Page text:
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Oklahoma TV, film projects highlighted in symposium commemorating Indian Citizenship Act

The cast of 'Reservation Dogs,' left to right: Paulina Alexis, D'Pharaoh Woon-A-Tai, Lane Factor and Devery Jacobs
The cast of 'Reservation Dogs,' left to right: Paulina Alexis, D'Pharaoh Woon-A-Tai, Lane Factor and Devery Jacobs

The Indian Citizenship Act of 1924 recognized Native Americans as citizens in the country. But, it did not ensure their right to vote or solidify other citizens to respect them.

Indigenous leaders from across different fields discussed Indigenous representation progress following the Indian Citizenship Act of 1924 at a Native American Suffrage Symposium in Washington, D.C.

Undersecretary for Museums and Culture at the Smithsonian Institution and Pawnee Nation citizen, Kevin Gover, was a panelist at the symposium. He talked about pop culture depictions of Indigenous people. During a panel, he shed light on the stark differences between Native American representation now versus decades past.

“You could be a Navajo chasing John Wayne and fall off your horse,” Gover said. “But you weren’t allowed to actually be a living, breathing, talking, thinking laughing character.”

Gover explained Native Americans were not allowed to hold prominent roles on screen, and he specifically referenced two projects filmed in Oklahoma, showing the positive progression of the TV and film industry: Killers of the Flower Moon and Reservation Dogs.

“Over the last 20 years, the depictions of Native Americans in pop culture has changed really quite dramatically, sort of culminating in Lily Gladstone and the Osage people having some agency over what appeared in a movie that was about them,” Gover said.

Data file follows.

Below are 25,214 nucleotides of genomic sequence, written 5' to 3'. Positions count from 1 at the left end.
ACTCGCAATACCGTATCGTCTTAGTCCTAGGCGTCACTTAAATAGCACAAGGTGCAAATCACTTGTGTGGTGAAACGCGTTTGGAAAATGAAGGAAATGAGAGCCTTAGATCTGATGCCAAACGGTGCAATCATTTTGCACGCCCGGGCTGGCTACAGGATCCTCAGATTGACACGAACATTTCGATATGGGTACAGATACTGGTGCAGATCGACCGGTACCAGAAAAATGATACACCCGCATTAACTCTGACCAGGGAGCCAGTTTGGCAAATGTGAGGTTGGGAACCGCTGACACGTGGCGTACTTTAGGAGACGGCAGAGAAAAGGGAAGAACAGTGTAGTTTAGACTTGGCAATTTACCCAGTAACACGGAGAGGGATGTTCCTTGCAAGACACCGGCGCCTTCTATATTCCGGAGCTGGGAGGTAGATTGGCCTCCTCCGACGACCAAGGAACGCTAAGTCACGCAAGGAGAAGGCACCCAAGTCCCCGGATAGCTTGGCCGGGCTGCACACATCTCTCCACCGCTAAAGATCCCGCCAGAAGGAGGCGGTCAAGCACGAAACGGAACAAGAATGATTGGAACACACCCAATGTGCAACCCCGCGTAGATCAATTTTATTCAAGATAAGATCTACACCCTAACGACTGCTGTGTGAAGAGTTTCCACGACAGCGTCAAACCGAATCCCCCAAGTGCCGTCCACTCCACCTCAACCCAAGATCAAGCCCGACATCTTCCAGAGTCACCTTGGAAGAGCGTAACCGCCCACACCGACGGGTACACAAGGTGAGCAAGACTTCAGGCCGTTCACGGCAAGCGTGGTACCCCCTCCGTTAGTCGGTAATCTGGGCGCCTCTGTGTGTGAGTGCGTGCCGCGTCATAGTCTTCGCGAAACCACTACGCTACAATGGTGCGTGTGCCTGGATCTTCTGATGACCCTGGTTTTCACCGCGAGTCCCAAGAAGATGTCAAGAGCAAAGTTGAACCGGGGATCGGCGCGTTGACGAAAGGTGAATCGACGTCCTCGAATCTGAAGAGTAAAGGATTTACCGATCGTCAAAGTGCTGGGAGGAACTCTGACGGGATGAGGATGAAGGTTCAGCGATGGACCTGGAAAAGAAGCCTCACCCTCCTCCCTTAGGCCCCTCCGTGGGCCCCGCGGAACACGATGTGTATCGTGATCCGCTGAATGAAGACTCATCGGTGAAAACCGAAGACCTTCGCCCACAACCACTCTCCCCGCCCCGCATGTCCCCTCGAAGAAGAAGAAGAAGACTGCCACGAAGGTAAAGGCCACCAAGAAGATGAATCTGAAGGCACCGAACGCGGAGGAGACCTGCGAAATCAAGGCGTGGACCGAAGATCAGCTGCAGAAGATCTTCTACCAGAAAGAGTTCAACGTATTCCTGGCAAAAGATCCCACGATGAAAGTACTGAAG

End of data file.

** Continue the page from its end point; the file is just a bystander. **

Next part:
He said Indigenous people were not viewed as experts two decades ago, hindering them from directing and producing work in the entertainment industry and not having a say in the depictions of them in museums and history books. Yet, both Killers of the Flower Moon and Reservation Dogs depict complex characters. On top of that, they featured Indigenous creatives participating in the production process.

Gover — alongside fellow panelist Dawson Her Many Horses (Rosebud Sioux Tribe) — debunked popular myths about Thanksgiving, Pocahontas and the Battle at Little Bighorn. They both highlighted issues stemming from who actually told the stories.

Gover said until the National Museum of the American Indian Act passed in 1989 the “experts” writing about Native American people were not Indigenous people themselves.

“They were people who worked in universities and museums and went out and studied the Indians and came back and wrote books about them,” he said. “And it never occurred to them that Native people might have a role in the interpretation of their culture.”

While the journey for Indigenous people to receive respect and recognition has been ongoing, other leaders at the symposium like John Echohawk (Pawnee) said the fight continues and pointed to issues ongoing to diminish tribal sovereignty and the sustenance of tribes.

The official anniversary of the Indian Citizenship Act is June 2, with multiple tribes around Oklahoma celebrating the centennial event.

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Sarah Liese reports on Indigenous Affairs for KOSU.
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